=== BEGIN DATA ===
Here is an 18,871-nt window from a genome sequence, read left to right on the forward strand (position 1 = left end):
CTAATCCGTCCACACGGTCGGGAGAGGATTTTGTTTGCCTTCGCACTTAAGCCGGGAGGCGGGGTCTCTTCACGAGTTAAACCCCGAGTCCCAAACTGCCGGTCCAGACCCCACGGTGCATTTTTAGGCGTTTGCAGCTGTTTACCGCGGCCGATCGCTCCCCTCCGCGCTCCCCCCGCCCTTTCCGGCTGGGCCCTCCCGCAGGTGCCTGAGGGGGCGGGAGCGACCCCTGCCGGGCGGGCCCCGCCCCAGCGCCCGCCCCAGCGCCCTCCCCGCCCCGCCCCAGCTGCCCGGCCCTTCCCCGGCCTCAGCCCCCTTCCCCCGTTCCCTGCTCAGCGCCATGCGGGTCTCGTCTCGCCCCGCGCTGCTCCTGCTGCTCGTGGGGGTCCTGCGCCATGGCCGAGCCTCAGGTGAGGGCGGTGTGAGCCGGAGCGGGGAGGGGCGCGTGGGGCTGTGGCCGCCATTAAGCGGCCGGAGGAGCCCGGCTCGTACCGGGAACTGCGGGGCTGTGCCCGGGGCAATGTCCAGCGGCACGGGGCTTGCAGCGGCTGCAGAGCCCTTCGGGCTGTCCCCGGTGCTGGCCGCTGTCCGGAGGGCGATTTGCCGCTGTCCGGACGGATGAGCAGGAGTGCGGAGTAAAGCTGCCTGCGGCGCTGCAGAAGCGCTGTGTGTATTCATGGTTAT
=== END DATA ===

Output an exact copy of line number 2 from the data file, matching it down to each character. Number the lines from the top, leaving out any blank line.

CTAATCCGTCCACACGGTCGGGAGAGGATTTTGTTTGCCTTCGCACTTAAGCCGGGAGGCGGGGTCTCTTCACGAGTTAAACCCCGAGTCCCAAACTGCCGGTCCAGACCCCACGGTGCATTTTTAGGCGTTTGCAGCTGTTTACCGCGGCCGATCGCTCCCCTCCGCGCTCCCCCCGCCCTTTCCGGCTGGGCCCTCCCGCAGGTGCCTGAGGGGGCGGGAGCGACCCCTGCCGGGCGGGCCCCGCCCCAGCGCCCGCCCCAGCGCCCTCCCCGCCCCGCCCCAGCTGCCCGGCCCTTCCCCGGCCTCAGCCCCCTTCCCCCGTTCCCTGCTCAGCGCCATGCGGGTCTCGTCTCGCCCCGCGCTGCTCCTGCTGCTCGTGGGGGTCCTGCGCCATGGCCGAGCCTCAGGTGAGGGCGGTGTGAGCCGGAGCGGGGAGGGGCGCGTGGGGCTGTGGCCGCCATTAAGCGGCCGGAGGAGCCCGGCTCGTACCGGGAACTGCGGGGCTGTGCCCGGGGCAATGTCCAGCGGCACGGGGCTTGCAGCGGCTGCAGAGCCCTTCGGGCTGTCCCCGGTGCTGGCCGCTGTCCGGAGGGCGATTTGCCGCTGTCCGGACGGATGAGCAGGAGTGCGGAGTAAAGCTGCCTGCGGCGCTGCAGAAGCGCTGTGTGTATTCATGGTTAT